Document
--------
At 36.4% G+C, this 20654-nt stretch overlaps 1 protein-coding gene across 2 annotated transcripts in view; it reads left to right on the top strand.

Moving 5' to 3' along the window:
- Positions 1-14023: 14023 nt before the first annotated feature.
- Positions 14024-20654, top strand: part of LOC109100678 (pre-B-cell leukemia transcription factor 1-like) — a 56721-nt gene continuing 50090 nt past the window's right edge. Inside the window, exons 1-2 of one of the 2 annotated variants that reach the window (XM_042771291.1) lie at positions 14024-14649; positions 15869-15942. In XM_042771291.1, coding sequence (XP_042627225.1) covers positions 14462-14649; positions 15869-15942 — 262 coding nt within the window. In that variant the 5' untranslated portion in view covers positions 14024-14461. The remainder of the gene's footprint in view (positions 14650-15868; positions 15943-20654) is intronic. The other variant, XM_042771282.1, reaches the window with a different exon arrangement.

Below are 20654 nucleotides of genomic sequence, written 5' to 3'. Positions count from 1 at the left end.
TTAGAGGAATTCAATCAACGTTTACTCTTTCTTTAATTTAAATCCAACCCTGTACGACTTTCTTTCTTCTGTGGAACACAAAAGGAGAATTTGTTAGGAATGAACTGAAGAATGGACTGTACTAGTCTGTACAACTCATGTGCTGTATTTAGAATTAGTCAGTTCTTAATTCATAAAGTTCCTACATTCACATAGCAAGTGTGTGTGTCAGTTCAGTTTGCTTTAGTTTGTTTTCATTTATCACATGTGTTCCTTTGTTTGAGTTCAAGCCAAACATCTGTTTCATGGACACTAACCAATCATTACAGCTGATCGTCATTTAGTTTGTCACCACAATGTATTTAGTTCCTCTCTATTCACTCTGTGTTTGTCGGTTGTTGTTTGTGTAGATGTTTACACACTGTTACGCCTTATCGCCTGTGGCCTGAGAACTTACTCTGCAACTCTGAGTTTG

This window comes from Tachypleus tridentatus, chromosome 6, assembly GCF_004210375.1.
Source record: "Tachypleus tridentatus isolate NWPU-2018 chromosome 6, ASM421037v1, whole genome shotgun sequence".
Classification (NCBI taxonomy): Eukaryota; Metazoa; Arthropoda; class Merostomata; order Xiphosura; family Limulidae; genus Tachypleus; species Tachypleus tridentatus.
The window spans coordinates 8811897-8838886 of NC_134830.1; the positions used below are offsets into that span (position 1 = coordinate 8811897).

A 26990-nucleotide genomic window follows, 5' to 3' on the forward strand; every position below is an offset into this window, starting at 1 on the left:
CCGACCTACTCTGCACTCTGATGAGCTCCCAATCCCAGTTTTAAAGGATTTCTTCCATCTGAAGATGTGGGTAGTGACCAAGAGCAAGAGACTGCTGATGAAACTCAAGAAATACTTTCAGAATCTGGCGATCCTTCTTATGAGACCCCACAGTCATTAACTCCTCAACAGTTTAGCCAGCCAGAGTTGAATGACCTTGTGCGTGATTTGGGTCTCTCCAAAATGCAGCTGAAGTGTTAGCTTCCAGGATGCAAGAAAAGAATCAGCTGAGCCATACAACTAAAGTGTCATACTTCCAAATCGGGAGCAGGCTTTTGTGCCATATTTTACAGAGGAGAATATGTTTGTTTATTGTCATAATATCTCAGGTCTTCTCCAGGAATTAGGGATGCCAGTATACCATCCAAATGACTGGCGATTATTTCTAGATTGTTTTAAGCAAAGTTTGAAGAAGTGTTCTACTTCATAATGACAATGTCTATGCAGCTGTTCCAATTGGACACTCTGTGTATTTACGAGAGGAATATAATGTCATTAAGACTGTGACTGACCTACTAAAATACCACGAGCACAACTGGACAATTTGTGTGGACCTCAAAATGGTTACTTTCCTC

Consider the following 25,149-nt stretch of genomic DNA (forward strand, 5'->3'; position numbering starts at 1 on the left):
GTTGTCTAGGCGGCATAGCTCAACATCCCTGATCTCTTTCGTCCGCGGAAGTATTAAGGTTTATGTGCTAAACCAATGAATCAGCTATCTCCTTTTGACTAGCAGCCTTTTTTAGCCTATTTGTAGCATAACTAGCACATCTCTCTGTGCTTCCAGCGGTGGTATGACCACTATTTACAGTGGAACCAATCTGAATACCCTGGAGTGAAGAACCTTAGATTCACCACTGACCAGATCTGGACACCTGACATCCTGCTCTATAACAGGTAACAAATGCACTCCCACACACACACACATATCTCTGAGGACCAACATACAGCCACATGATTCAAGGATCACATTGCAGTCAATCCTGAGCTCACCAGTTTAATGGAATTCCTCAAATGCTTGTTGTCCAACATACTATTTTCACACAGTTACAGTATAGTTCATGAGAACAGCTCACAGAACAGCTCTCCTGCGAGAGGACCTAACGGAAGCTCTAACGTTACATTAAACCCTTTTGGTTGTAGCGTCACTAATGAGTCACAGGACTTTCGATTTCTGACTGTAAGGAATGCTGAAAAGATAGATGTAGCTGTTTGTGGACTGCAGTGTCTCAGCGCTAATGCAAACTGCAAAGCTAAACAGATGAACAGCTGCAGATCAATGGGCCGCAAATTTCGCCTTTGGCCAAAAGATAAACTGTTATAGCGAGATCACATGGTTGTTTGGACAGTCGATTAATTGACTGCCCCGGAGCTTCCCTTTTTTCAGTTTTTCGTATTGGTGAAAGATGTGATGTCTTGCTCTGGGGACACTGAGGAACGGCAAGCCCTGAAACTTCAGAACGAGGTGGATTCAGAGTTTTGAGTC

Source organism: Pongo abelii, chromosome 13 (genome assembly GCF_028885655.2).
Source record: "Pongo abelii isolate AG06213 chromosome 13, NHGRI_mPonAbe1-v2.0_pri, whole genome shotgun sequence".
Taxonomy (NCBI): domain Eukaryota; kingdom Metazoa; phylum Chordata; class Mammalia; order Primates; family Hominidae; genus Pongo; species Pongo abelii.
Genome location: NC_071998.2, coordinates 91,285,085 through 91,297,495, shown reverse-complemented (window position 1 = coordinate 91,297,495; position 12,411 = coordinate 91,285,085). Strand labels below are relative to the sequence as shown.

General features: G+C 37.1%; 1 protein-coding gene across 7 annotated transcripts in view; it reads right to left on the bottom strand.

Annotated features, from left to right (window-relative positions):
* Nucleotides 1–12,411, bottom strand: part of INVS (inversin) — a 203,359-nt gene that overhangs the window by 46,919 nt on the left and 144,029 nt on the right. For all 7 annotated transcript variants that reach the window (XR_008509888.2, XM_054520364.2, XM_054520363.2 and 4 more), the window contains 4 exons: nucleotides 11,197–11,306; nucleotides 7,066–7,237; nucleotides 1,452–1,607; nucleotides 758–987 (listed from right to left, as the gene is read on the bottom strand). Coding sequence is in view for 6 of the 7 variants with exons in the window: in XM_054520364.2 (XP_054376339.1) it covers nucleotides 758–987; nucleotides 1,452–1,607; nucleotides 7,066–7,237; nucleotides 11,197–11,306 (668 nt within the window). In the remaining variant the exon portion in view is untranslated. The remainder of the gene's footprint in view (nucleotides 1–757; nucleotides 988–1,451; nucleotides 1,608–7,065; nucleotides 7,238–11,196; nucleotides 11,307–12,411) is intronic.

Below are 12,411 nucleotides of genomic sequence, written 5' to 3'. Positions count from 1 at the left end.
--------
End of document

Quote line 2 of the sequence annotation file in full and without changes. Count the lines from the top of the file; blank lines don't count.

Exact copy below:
Moving 5' to 3' along the window: